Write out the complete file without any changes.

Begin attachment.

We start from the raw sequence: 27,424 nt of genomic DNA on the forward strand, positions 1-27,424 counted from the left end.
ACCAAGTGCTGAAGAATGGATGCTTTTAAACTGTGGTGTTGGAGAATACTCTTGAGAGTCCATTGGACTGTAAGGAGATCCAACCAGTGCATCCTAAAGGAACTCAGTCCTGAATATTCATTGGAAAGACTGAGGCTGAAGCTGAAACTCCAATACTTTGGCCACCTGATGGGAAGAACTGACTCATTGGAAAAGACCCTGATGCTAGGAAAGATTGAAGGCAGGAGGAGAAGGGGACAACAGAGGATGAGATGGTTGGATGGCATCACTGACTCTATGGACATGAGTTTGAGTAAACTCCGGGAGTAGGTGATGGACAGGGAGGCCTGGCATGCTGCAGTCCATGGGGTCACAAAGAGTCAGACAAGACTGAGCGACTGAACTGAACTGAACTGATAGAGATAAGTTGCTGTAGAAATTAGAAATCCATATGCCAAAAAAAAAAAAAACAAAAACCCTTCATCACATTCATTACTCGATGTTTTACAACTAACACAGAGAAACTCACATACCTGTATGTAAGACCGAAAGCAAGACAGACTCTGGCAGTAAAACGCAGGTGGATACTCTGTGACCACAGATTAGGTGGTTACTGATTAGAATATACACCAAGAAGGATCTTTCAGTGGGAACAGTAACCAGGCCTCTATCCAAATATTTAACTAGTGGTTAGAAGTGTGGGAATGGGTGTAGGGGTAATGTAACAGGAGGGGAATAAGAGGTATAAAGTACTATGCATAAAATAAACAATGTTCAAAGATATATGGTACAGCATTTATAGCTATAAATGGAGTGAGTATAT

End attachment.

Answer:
We start from the raw sequence: 27,424 nt of genomic DNA on the forward strand, positions 1-27,424 counted from the left end.
ACCAAGTGCTGAAGAATGGATGCTTTTAAACTGTGGTGTTGGAGAATACTCTTGAGAGTCCATTGGACTGTAAGGAGATCCAACCAGTGCATCCTAAAGGAACTCAGTCCTGAATATTCATTGGAAAGACTGAGGCTGAAGCTGAAACTCCAATACTTTGGCCACCTGATGGGAAGAACTGACTCATTGGAAAAGACCCTGATGCTAGGAAAGATTGAAGGCAGGAGGAGAAGGGGACAACAGAGGATGAGATGGTTGGATGGCATCACTGACTCTATGGACATGAGTTTGAGTAAACTCCGGGAGTAGGTGATGGACAGGGAGGCCTGGCATGCTGCAGTCCATGGGGTCACAAAGAGTCAGACAAGACTGAGCGACTGAACTGAACTGAACTGATAGAGATAAGTTGCTGTAGAAATTAGAAATCCATATGCCAAAAAAAAAAAAAACAAAAACCCTTCATCACATTCATTACTCGATGTTTTACAACTAACACAGAGAAACTCACATACCTGTATGTAAGACCGAAAGCAAGACAGACTCTGGCAGTAAAACGCAGGTGGATACTCTGTGACCACAGATTAGGTGGTTACTGATTAGAATATACACCAAGAAGGATCTTTCAGTGGGAACAGTAACCAGGCCTCTATCCAAATATTTAACTAGTGGTTAGAAGTGTGGGAATGGGTGTAGGGGTAATGTAACAGGAGGGGAATAAGAGGTATAAAGTACTATGCATAAAATAAACAATGTTCAAAGATATATGGTACAGCATTTATAGCTATAAATGGAGTGAGTATAT